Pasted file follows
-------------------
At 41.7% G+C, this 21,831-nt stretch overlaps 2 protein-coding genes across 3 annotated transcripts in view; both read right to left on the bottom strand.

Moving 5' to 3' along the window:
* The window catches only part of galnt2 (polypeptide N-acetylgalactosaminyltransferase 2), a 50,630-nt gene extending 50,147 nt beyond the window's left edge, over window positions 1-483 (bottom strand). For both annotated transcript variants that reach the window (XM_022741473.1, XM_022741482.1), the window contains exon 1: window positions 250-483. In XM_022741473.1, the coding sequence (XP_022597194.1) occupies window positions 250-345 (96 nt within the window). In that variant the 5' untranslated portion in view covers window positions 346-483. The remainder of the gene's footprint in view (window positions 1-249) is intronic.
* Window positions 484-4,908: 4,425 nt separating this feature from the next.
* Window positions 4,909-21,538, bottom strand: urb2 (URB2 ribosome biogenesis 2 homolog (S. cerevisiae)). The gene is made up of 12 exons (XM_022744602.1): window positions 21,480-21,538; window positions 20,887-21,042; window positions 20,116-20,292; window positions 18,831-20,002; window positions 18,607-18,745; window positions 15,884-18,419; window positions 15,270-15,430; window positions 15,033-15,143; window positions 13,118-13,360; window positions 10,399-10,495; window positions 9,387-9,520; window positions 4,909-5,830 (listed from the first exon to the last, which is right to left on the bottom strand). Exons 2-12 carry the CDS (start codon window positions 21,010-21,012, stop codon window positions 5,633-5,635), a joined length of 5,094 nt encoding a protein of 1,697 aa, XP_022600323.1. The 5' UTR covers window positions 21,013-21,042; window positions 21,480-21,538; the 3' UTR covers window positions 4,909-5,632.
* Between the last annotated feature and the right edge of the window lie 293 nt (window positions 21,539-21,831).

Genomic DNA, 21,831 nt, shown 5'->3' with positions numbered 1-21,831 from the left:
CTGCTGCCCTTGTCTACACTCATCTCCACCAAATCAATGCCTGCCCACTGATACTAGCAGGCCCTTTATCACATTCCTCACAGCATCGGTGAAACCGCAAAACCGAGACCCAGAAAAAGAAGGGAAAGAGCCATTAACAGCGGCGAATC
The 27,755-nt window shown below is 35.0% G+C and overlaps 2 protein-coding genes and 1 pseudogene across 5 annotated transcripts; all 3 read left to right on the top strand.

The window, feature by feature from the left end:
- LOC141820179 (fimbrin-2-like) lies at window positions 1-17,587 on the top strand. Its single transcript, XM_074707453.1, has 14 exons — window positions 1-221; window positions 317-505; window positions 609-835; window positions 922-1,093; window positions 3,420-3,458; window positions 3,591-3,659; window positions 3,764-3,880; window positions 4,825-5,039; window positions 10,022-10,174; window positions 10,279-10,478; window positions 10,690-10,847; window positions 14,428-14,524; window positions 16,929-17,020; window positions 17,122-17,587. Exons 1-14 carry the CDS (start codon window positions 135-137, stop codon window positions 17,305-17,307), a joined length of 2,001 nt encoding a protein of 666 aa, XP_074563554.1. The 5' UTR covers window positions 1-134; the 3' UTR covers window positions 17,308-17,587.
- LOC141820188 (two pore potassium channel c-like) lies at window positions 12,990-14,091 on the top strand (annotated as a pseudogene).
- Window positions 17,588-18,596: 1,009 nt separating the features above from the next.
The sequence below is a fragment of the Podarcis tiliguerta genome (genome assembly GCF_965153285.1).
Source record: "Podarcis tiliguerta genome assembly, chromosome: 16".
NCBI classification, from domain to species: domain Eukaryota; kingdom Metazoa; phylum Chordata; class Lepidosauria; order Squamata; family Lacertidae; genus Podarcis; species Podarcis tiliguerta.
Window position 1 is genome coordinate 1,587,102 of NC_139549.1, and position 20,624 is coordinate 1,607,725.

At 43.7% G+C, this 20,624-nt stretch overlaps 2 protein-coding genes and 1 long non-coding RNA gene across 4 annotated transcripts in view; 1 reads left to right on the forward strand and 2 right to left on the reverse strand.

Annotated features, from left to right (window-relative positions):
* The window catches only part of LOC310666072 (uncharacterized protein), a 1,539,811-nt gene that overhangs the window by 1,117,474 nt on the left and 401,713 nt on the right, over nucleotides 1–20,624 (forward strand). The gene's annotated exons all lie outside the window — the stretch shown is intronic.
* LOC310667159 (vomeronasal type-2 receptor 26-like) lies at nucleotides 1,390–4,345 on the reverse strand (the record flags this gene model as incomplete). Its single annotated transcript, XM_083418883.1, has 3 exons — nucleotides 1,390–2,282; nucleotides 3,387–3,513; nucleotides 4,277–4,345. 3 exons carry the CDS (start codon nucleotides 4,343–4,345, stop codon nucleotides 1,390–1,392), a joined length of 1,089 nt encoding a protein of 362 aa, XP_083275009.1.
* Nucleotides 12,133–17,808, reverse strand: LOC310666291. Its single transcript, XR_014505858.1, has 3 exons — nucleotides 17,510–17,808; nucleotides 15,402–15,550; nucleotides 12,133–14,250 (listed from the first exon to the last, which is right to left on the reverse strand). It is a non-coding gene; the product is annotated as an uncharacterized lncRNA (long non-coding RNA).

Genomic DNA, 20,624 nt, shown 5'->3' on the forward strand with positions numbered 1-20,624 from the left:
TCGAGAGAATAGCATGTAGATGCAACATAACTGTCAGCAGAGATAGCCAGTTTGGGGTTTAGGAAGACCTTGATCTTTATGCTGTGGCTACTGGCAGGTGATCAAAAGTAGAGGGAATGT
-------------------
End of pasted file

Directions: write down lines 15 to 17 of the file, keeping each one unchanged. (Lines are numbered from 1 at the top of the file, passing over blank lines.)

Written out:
Source record: "Podarcis tiliguerta genome assembly, chromosome: 16".
NCBI classification, from domain to species: domain Eukaryota; kingdom Metazoa; phylum Chordata; class Lepidosauria; order Squamata; family Lacertidae; genus Podarcis; species Podarcis tiliguerta.
Window position 1 is genome coordinate 1,587,102 of NC_139549.1, and position 20,624 is coordinate 1,607,725.